Yesterday I finally sowed another batch of carrots:
  • Topweight
  • Mixed Heritage
  • Dragon
  • Early Scarlett Horn
So today I thought I'd update on the other carrots here in my humble garden.

My BBS009 F1 hybrid carrots from Serbajadi have flowered, and gone to seed. There are about 4 blooms from this single flowering carrot.

Topweight carrots under the shade of a Rangoon creeper. I really think they need the sunshine. 

A potato that started sprouting on my kitchen counter continued its existence sharing a spot with a tomato plant. I did not plan this companion planting buddy but their roots were so closely intwined in their previous pot, that I just moved both of them without disturbing the roots too much.

Sweet potato, of the purple variety, I think. Aunty Kan gave me the cuttings, I stuck them in this styrofoam container, and now they are spilling outwards. Also bloomed a few times, a light purple flower similar to morning glories.

I think these are Paris Market carrots and parsnips.

Purple Dragon carrots in their purplish-coloured pot. I am not sure why this one has its leaves spread out.

To be honest I've forgotten what these are: Snowball Turnips or Watermelon radish? Help! Next to it is a tiny heirloom beetroot.

Heritage mixed carrots in a pot that si perhaps too small. Poor things.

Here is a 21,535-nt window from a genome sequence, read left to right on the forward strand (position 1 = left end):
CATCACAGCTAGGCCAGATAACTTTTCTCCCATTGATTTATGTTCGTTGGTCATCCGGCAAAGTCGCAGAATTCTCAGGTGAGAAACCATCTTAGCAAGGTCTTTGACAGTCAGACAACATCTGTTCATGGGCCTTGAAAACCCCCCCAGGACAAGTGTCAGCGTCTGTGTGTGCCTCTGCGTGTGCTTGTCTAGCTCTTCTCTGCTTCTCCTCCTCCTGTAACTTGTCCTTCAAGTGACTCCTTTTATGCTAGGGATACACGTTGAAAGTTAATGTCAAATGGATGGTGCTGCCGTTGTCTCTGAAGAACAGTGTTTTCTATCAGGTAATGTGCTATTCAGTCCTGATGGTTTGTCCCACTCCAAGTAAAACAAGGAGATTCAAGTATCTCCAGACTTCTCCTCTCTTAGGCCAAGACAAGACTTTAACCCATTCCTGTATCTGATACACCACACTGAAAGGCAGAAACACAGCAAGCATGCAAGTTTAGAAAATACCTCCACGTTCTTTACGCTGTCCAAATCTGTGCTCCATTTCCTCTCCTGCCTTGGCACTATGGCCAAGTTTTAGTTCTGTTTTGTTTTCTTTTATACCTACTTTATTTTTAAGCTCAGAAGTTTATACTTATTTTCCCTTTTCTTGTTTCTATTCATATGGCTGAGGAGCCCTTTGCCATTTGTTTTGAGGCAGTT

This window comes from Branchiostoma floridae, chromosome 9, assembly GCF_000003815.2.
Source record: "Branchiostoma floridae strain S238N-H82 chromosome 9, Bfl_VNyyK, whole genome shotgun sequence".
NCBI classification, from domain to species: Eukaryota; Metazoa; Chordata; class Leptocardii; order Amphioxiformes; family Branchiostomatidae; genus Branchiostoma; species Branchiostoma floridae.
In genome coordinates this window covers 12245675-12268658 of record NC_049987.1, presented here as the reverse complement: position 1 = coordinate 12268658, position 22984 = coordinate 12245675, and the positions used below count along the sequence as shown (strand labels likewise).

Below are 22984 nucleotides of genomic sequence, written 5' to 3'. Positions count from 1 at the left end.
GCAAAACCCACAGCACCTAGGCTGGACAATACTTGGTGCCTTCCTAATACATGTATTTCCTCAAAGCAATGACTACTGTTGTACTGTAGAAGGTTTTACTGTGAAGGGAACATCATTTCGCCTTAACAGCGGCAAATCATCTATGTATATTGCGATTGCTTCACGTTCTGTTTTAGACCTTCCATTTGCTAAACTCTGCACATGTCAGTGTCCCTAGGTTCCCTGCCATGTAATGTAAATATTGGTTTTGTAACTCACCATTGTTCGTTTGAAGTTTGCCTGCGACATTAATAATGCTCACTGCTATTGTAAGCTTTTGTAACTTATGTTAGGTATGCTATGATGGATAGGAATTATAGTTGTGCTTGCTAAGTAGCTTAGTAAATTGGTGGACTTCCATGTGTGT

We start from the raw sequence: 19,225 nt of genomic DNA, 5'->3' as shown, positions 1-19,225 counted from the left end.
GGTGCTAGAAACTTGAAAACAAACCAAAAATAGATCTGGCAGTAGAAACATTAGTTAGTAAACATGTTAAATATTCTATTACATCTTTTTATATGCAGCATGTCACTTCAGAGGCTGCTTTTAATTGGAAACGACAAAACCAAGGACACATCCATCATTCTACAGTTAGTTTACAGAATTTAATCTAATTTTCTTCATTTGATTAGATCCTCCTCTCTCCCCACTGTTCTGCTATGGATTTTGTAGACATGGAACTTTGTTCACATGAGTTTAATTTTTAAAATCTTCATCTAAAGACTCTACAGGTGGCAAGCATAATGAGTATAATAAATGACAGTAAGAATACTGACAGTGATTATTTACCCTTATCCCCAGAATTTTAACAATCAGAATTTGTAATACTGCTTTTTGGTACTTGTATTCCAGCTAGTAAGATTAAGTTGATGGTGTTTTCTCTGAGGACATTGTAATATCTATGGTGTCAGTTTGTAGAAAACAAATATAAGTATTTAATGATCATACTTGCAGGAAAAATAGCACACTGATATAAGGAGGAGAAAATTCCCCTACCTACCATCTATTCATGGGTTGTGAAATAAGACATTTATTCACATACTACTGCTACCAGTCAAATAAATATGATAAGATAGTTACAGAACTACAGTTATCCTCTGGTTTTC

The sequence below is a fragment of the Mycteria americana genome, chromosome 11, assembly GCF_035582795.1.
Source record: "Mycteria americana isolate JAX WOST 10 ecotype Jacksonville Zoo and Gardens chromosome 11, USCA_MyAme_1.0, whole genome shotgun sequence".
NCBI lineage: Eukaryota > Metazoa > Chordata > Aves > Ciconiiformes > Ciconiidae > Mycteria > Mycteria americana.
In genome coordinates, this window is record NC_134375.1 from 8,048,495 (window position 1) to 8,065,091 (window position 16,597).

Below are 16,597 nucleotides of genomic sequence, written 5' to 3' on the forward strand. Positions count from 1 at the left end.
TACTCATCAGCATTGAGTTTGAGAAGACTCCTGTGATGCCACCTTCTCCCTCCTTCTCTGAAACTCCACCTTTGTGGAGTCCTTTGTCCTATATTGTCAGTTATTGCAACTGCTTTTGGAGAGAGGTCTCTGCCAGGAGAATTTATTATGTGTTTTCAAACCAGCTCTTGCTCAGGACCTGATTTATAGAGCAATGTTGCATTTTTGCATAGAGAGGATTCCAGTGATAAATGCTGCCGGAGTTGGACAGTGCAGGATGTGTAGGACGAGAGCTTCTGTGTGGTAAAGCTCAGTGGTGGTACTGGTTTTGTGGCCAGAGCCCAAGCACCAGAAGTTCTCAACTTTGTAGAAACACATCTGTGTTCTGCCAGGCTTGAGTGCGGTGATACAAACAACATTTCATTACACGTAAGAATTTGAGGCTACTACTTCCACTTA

Topweight carrots again, in a pot. Huge pot. The tiny Sergeant from Ali Baba Bujang Lapuk can easily fit in.

Monday, 17 September 2012

Blooming Bounties

Giant Russian Sunflower. Not as big as they should be, maybe due to lack of sunshine while growing and not enough fertiliser (lazy gardener!)
Sawi Menang flowering. I read in EjaMaria's blog that she has new seedlings from a sawi plant she let go to seed. So yeay for that.

Turkish Leopard Melon. Now it looks a bit yellowish, I fear it might be a bit sick. I have fertilised it and sprayed some organic pesticide on it. Hoping for the best.

Peria katak flowering and in need of more support! Though some of the newer tendrils have learnt to climb the wooden post by themselves...

Purple bunga telang. I was pretty sure they were single-petaled before.. now they seem double-petaled. On the left behind the grills is Miss Pongkey :-)

Snake/long bean, bush-type. Profusely flowering after addition of blended ikan patin guts as fertiliser. :-)

Sweetcorn Kelvedon Glory F1. These are barely up to my knee and already flowering? Oh nooo. I wonder what to do with them now, shall I leave them be? Or lob the flowering bit off? I was away for several days and did not ask the neighbours to water my plants, thinking that it rains almost everyday. Well, apparently not.

Friday, 14 September 2012

Urban Hornbills/Enggang near Urban Gardens

Hornbill viewing its domain. Saw this during my morning walk around my housing area. It was a rather chilly (for the tropics!) and gloomy morning, excellent time to go and exercise without sweating too much. Sorry for the poor quality of the photo, this was taken using my camera phone, and then enlarged.